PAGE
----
Here’s the rub: the ACE study relied on self-reporting, which means memory, which means the experiences people reported must have occurred during periods of life from which they had memories. This new paper though talks about the effect of experiences that occurred during infancy. Although we were all infants once, no one remembers infancy: our brains don’t start storing experiences as permanent memory until around age seven.
So how do the authors of the paper know traumatic experiences in the first few months of life can change the brain?
Behavioral Experimentation in the Rodent Model
As a person who has been adopted by about a dozen shelter dogs and neighborhood cats, I have always emotionally struggled with animal labs. When I started attending addiction medicine conferences in the 90s, I would take bathroom breaks or go for coffee when neurobiologists would start to talk about their rodent data, but after I sat through a few lectures, I came to understand how we can extrapolate data from the brains and behavior of lab animals to the brains and behavior of humans living free in the real world.
So, by way of explanation, here’s a quick lesson in neurobiology: the neurons (brain cells) in a rodent function exactly the same way human neurons function in the primitive part of the brain where drugs and alcohol cause their damage. We know this through direct observation: we’ve looked, tested, and verified the electrochemical nature of animal and human neurons countless times since the 1950s. From crayfish to primates, all neurons rely on an identical mix of potassium, calcium, and sodium to create what’s called an action potential. Action potentials cause neurons to fire. Neurons firing cause every thought we’ve ever had and every thought we will ever have. Neurons firing also cause all our behavior, meaning everything we’ve ever done and everything we will ever do.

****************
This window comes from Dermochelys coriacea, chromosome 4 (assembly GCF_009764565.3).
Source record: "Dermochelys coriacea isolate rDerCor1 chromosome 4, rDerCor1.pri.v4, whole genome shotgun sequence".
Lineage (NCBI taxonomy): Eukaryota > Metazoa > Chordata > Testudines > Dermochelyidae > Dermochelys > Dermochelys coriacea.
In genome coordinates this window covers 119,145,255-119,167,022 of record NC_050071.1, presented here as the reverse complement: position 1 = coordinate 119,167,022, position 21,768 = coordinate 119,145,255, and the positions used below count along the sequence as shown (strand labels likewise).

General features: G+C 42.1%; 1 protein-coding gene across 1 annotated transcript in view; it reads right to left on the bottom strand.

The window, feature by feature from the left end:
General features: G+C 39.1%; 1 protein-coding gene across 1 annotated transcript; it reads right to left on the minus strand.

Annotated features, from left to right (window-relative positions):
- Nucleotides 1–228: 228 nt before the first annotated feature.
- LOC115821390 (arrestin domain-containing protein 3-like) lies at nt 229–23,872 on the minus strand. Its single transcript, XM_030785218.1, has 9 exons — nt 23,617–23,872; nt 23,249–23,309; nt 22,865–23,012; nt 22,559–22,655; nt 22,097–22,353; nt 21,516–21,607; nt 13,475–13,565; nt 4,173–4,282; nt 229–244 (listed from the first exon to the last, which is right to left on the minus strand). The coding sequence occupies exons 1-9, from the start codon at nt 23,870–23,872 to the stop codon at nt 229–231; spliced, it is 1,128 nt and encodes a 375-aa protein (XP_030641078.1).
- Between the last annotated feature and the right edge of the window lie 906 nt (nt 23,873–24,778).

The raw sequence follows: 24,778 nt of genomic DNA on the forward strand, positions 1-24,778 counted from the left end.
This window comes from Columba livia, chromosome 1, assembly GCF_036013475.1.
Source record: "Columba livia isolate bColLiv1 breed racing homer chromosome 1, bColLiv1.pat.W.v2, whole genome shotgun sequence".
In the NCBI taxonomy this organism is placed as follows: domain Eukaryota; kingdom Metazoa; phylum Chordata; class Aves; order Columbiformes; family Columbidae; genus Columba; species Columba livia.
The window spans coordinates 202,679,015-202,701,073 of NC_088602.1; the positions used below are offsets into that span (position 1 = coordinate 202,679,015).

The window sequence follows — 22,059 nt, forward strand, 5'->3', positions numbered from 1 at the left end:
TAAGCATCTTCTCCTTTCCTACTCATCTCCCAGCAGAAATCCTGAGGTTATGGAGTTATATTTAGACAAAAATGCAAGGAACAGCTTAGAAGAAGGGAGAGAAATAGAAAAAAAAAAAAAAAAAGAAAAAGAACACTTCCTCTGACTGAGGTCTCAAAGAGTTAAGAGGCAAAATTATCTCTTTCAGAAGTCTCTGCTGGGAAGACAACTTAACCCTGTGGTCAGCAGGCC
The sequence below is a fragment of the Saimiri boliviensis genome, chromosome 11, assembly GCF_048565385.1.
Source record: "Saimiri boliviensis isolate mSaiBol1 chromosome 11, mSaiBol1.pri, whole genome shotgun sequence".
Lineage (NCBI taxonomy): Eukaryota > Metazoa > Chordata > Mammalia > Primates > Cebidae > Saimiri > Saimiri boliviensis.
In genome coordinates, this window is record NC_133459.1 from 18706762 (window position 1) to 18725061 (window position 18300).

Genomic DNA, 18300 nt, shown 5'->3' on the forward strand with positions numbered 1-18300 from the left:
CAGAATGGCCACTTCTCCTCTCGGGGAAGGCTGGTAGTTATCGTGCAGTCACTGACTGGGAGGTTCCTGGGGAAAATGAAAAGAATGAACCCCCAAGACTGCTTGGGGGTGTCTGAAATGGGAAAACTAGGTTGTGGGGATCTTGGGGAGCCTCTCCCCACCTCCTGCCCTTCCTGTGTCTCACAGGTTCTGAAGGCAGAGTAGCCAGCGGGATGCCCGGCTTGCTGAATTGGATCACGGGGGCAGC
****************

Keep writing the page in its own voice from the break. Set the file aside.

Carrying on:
That’s how we work.
I bet you didn’t expect a mini-seminar on lab animals, but here we are — and hopefully you know more than you did five minutes ago.
Now, let’s look at what these researchers did.
Early Life Adversity: Effect on Brain Function
To simulate the effect of adversity during human infancy in the rodent model, researchers did something remarkably simple. Beginning two days after birth, they restricted the amount of bedding and nesting material available to the experimental (ELA) group of rodents but left the control group with a standard amount of bedding and nesting material. This is called the limited bedding and nesting (LBN) model of early adversity. Researchers maintained the LBN state in the experimental group until eight days after birth, a period analogous to human infancy, then restored the bedding and nesting material to the same state as the control group.
The research team then performed a series of behavioral tests — called an operant conditioning protocol — to simulate acquisition of self-administration, extinction of self-administration, and reinstatement of self-administration. These states are considered analogous developing addiction, ceasing use of the addictive substance, and relapse.
The drug they used was heroin.
Here’s what they found: